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Travel Industry Leaders Claim Majority of Americans Still
Confused Over Passport Requirements
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A Passport Now Required Regardless of the Country from Which U.S. Citizens are
Returning Including Canada, Mexico and the Caribbean
Washington DC (May 3, 2007) — Travel industry leaders today called for more communications outreach from the federal government after a new survey of nearly 2,000 travelers revealed that the majority of Americans do not know a passport is now required when returning to the U.S. via air from other Western Hemisphere countries.
 
“While the U.S. travel industry supports the changes under the Western Hemisphere Travel Initiative (WHTI), this research only reconfirms our fear that travelers are not very well informed about the WHTI requirement overall,” said Roger Dow, President and Chief Executive Officer of the Travel Industry Association (TIA).  “The results of this survey underscore the need for substantially more outreach to the traveling public on WHTI and the necessity of not beginning land and cruise enforcement until U.S. and international travelers better understand these new requirements.”
 
Dow also stated this apparent lack of understanding about the new passport requirement “is likely to complicate travel plans for many of the estimated 10 million U.S. citizens who are expected to take a foreign vacation this summer.” 
 
According to the new travelhorizons™ survey of 1,980 American adults just released by the Travel Industry Association and Yesawich, Pepperdine, Brown & Russell, over half of U.S. travelers (56%) could not correctly answer a question about the countries from which a passport is now required for all U.S. citizens returning by air (a passport is now required regardless of the country from which U.S. citizens are returning), 22% weren’t sure about the requirements, and 7% stated no passport was required for any returning resident regardless of the country visited.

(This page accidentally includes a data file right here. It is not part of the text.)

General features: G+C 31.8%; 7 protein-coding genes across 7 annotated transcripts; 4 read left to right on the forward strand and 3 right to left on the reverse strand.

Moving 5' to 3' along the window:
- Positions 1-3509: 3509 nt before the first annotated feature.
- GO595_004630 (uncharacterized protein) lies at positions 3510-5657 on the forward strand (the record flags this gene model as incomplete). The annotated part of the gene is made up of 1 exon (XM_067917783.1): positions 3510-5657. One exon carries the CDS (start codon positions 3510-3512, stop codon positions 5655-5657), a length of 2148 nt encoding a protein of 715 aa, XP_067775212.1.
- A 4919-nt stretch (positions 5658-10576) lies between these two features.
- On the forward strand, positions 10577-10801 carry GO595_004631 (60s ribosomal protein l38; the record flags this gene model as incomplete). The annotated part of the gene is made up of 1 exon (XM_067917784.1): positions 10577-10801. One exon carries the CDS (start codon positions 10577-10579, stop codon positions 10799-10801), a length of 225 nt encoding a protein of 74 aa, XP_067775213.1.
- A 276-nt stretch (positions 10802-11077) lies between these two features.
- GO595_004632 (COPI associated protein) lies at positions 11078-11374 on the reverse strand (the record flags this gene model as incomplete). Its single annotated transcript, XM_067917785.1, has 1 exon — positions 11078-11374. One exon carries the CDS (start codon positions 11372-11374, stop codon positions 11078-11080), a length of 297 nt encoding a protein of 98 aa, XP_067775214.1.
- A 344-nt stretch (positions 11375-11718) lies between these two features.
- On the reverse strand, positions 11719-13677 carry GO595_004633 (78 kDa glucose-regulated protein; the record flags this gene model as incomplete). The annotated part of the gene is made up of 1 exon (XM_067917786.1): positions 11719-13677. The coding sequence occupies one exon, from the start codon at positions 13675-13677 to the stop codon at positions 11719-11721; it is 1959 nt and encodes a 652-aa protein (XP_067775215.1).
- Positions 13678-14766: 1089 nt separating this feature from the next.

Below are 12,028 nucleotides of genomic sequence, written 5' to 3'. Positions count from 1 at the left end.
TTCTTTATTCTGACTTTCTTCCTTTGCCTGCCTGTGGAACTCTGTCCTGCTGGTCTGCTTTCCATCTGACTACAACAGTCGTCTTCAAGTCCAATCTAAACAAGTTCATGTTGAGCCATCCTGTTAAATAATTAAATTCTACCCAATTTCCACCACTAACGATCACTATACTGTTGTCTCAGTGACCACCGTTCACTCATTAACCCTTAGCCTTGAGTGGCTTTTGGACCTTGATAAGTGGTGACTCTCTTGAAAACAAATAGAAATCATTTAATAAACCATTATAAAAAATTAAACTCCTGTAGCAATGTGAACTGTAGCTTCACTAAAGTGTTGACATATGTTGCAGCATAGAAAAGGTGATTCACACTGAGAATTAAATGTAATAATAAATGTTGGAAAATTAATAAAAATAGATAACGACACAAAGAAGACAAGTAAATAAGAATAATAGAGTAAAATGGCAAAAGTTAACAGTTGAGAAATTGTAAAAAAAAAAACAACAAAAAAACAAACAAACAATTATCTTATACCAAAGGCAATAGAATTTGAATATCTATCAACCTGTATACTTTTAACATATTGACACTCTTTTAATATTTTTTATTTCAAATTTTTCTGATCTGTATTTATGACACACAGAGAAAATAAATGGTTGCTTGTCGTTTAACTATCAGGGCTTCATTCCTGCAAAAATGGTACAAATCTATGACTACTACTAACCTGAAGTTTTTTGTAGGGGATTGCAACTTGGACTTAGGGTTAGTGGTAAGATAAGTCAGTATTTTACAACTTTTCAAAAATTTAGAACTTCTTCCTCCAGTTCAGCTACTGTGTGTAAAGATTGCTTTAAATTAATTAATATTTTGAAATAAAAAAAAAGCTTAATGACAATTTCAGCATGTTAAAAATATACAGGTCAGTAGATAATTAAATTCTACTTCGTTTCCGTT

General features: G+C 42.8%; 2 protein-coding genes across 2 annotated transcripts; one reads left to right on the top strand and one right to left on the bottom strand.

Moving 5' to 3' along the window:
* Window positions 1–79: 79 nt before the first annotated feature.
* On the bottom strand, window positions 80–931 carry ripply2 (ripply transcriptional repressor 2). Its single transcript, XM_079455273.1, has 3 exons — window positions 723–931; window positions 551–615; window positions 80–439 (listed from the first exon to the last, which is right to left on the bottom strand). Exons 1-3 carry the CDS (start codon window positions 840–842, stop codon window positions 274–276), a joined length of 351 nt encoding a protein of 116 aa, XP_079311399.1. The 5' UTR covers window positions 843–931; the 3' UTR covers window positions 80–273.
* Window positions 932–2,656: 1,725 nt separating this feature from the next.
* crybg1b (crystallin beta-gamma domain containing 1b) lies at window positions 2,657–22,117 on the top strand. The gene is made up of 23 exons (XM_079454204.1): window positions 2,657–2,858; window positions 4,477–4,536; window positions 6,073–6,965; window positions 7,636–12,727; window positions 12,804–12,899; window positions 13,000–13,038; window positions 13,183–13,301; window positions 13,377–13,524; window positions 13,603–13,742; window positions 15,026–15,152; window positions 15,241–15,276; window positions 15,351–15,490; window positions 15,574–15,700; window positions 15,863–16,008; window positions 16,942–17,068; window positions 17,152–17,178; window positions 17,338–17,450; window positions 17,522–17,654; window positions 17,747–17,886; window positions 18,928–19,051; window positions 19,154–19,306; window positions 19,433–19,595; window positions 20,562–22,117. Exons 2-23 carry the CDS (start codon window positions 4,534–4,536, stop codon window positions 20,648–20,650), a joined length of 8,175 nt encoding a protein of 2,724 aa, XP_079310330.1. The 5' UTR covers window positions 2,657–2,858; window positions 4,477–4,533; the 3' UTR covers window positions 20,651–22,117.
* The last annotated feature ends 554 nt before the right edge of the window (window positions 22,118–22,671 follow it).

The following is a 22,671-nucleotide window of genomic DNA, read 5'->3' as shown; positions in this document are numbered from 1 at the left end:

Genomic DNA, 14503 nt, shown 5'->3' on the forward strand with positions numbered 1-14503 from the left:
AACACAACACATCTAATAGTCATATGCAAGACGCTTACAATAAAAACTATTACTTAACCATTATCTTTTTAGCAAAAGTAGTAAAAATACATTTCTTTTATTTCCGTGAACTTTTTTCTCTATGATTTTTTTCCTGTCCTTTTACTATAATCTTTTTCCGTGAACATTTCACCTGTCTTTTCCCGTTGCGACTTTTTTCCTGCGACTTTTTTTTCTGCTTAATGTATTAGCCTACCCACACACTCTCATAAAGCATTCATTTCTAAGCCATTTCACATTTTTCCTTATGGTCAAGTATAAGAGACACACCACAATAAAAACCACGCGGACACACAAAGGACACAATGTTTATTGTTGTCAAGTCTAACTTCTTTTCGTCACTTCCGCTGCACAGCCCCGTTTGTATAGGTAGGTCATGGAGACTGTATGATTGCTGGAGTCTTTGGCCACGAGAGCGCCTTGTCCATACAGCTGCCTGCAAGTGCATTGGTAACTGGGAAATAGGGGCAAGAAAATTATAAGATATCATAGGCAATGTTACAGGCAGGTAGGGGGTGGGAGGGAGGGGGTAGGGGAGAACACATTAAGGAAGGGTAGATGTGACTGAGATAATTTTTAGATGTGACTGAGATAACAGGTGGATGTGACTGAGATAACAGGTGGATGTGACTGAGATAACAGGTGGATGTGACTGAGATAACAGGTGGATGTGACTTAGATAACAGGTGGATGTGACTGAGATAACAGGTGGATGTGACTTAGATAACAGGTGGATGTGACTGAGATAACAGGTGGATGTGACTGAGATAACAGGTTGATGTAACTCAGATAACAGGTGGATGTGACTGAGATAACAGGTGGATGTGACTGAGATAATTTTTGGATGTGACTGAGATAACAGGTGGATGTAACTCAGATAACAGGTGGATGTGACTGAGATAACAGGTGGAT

The Western Hemisphere Travel Initiative passed by Congress two years ago calls for all U.S. citizens leaving the country to possess a passport when re-entering the U.S. from places such as Canada, Mexico and the Caribbean.  The original deadline for implementation of this requirement among travelers entering the U.S. by land or sea was extended from January 2008 until June 2009 as a result of a major campaign by the travel industry.
 
The new requirements have led to a surge in passport applications.  The average time required to process and fulfill a passport application has risen from an estimated 4-to-6 weeks last year to 10-to-12 weeks today.
 
TIA has been urging all Americans to obtain a passport as soon as possible to avoid confusion when traveling to other countries.  Along with the Travel Business Roundtable, it created the GetAPassportNow.com website in December to provide a convenient location to find links to relevant government sites for those needing to get American, Canadian or Mexican passports.  To date, the site has received more than 3.5 million hits.
 
A detailed report of the findings of the new survey is available for sale from the Travel Industry Association at www.tia.org/researchpubs/travel_horizons. 
 
The Travel Industry Association is the national, non-profit organization representing all components of the $703 billion travel industry. TIA's mission is to promote and facilitate increased travel to and within the United States. TIA is proud to be a partner in travel with American Express. For more information, visit www.tia.org.
 
Yesawich, Pepperdine, Brown & Russell is America’s leading advertising and public relations agency serving travel industry clients and co-author of the widely-quoted National Travel Monitor™ with Yankelovich Inc.
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Contact:

Cathy Keefe
Travel Industry Association
202-408-2183
ckeefe@tia.org

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Also See: The Caribbean Hotel Association Calls for Joint Mission the U.S. Capital; Public and Private Sectors Would Marshal Resources to Advocate for Equal Application of Passport Extension / October 2006
United States Travelers to Canada, Mexico and the Caribbean Will Soon Need Passports / April 2005
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